Posted Monday, October 4, 2010 12:20 PM | Contributed by Jeff
A new roller coaster proposed for Canobie Lake Park is one step closer to approval after the Planning Board meeting Tuesday. The board is waiting for the results of a traffic study before giving final approval for the new ride.
Read more from The Eagle Tribune.
I find it interesting that a traffic study needs to be done in order to pass the plans for the new coaster. Would a big increase in traffic actually push the town to deny these plans? It seems to me that an increase in traffic would only be good for the town. It would bring more people to the area and perhaps help out local businesses. Sounds like a win-win situation to me. (I have never been to the park, so maybe there are issues here like road capacity that need to be evaluated that i'm overlooking. Forgive me if i'm way off base.) What does everyone else think?
Anytime there's an increase in local land use there can be an expected increase demand on accessibility; i.e. a new roller coaster will bring more cars on the existing roads. The opposite is also true; new roads will increase accessibility into the area and thus new uses of the land (any form of development: commercial, residential)
Although this isn't exactly a new development per say, it's altering the way the existing land is being used (although slightly) and so you can expect extra cars in the area i
Whether or not it's a good thing really depends on how many cars are attracted, and how busy the streets currently are. Yes, there's the benefit of adding extra business, but if it gets to the point where road widening (or similar) is needed, then it may turn into finger pointing. By doing the traffic study, it will basically save them from being singled out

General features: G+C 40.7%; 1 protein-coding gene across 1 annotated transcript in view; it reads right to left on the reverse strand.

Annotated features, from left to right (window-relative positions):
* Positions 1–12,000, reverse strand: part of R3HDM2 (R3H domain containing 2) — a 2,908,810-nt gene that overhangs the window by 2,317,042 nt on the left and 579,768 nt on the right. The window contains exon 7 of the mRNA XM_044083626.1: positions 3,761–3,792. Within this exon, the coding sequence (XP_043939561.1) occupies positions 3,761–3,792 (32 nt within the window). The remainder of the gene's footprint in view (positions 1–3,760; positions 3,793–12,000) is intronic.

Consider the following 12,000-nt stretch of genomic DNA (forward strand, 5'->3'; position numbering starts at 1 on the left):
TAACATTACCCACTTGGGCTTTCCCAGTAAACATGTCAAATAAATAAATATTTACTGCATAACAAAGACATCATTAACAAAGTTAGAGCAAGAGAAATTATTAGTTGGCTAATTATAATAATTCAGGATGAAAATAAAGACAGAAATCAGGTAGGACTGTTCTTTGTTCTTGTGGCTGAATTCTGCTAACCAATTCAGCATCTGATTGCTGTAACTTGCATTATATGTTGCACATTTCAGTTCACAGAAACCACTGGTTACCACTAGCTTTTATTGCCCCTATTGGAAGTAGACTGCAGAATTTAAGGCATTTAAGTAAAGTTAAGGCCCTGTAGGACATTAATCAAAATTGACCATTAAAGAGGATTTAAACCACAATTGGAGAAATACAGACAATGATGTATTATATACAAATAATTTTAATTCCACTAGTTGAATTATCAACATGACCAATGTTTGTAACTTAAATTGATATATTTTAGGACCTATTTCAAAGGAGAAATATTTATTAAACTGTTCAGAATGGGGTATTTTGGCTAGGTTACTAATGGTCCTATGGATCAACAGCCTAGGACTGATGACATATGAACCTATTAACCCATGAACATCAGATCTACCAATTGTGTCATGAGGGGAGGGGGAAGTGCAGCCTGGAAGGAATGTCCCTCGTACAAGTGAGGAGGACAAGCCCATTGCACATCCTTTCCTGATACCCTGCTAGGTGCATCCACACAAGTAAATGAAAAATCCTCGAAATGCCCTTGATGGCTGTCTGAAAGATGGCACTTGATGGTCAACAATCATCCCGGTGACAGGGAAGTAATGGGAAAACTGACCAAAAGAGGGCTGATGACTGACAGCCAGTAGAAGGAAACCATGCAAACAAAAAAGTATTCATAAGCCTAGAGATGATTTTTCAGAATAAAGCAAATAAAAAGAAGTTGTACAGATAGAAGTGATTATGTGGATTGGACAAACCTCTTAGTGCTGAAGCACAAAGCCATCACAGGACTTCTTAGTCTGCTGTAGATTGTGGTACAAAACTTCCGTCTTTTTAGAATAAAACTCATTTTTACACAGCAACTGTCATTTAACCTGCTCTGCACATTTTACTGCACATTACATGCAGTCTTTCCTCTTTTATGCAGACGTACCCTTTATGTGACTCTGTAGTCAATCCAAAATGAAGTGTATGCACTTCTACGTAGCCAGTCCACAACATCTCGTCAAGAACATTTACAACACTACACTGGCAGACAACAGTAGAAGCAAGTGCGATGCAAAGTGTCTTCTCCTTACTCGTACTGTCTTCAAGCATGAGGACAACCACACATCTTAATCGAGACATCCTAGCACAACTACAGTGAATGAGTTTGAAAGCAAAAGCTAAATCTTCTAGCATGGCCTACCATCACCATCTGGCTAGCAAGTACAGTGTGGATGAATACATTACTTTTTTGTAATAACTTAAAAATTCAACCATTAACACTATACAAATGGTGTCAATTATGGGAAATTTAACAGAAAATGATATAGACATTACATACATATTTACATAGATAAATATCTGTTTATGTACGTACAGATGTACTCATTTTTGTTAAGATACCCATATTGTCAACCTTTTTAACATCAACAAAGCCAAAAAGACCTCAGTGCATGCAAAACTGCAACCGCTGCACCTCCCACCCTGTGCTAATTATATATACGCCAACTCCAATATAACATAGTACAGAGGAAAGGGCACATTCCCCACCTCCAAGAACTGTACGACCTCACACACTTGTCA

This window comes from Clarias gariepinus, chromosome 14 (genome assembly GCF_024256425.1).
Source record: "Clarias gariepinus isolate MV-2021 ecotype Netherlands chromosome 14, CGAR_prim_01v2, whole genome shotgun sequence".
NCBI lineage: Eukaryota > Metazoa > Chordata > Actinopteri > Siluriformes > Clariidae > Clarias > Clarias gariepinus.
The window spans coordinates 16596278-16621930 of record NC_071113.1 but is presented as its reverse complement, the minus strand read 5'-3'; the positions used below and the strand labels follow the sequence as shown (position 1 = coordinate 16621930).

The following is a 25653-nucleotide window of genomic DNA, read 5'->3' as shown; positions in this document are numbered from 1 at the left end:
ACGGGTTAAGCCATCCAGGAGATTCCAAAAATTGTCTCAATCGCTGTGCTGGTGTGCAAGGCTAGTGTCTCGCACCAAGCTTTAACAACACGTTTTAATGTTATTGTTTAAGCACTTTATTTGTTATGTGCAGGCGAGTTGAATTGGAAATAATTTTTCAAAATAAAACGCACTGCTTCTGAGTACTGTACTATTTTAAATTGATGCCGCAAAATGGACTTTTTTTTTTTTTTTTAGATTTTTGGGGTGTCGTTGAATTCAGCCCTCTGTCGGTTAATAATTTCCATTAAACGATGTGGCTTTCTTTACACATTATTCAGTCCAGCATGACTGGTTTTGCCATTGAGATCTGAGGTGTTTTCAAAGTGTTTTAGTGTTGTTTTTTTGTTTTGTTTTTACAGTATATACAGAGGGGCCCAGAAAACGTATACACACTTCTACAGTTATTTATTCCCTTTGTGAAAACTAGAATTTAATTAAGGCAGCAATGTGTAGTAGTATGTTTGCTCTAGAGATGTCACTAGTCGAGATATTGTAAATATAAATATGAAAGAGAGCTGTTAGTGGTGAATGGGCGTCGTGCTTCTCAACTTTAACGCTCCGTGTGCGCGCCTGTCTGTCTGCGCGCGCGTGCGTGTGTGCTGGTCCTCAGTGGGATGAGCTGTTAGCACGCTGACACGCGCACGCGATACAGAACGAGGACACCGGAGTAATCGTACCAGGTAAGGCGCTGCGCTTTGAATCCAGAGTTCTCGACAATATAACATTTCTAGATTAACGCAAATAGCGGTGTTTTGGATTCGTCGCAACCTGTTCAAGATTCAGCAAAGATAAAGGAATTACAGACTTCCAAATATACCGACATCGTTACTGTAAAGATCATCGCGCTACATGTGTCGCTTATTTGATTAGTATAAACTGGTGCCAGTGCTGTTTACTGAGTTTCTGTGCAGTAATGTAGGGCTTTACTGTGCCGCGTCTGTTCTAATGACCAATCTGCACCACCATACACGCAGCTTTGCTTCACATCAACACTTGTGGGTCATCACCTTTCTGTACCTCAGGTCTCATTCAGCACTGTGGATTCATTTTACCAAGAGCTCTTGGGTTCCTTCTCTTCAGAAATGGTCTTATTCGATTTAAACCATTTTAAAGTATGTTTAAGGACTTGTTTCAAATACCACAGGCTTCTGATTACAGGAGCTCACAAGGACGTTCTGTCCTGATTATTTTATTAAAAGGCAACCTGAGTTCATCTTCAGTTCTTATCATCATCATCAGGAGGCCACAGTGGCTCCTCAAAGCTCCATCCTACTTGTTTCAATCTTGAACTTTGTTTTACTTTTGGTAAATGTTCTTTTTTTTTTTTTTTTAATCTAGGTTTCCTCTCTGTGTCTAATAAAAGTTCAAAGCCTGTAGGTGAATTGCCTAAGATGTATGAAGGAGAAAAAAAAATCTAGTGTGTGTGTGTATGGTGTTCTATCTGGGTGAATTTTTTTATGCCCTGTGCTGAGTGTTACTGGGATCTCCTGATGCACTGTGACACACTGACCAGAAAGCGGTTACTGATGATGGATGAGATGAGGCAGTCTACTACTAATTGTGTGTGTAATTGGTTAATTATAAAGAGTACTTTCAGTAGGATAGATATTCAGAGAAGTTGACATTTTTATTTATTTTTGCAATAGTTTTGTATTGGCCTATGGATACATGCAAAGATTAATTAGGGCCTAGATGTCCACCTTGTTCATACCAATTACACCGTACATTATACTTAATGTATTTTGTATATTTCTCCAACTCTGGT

I wonder what means are used to accurately quantify how much traffic will increase for a new roller coaster. If you're building an office building or retail center, you could easily estimate the number of employees and customers to expect.
It's different with a coaster. You could use a theoretical maximum number of riders in one day, but that's assuming that every one of them would be new visitors. How likely is that?
It is possible that if the traffic increes was too high they would deny the project. Why, the geniuses of Salem past zoned housing around the park. North policy is a 2 lain (one in each direction) road with housing on both sides. there are only a few businesses that will benefit from extra traffic. What I don't get is The state is doing a major high way project on 93. But I have heard no plans to creat a canobie exit which could be accomplished easily.
normally a traffic study is half guess half science. The level of attraction is looked at, attendance increases form similarly sized projects is looked at form other parks. they will then get an average. but lets say they get a 4% increase. the park gets around 850,000 a year, Give or take. so that's 35,000 increase in attendance. but they are open around 120 days. So that's rounding 284 guests a day. now You average 4 people per car. that makes 71 cars a day. around 2/3rds of that traffic will come form the south(MA, RI, some CT) with the remaining cars coming from the north(NH, ME).
I think the traffic study is just a formality. I highly doubt they would deny this coaster based on a slight traffic increase which is only seasonal.
The sheriff is pleased with the parks handling of traffic and the board is impressed with what the park has done so far.
It's a go.
Yeah, usually they would take historical traffic growth for the area, but then add a factor towards the areas in development. For instance, lets say the area's growing at 5%/year; so the area near the park would grow at 1.5 x 5%
Simplified example, as the actual calculations involve a complete network optimization... but you get the point
However, as stated before, it's just a new roller coaster... so instead of a factor of "1.5" (or whatever that area has used in the past to represent growth) they might assume "1.25" or equivalent
They have approved most additions without a traffic study. they are normally only wearied about decibel levels. In fact the last time traffic was discussed the parks simply rewrote their directions and sent more people to another exit so they could brig in traffic form both both lanes.
The biggest impact on traffic was not even a ride. it was SFNE! When SFNE upped their prices in 2006, Canobie saw a huge jump in attendance. The city has ben slighly shell shocked since.
I don't think it will be much of a concern in the long run. I think the board might be fearing hundreds of extra cars. which will not be the case.
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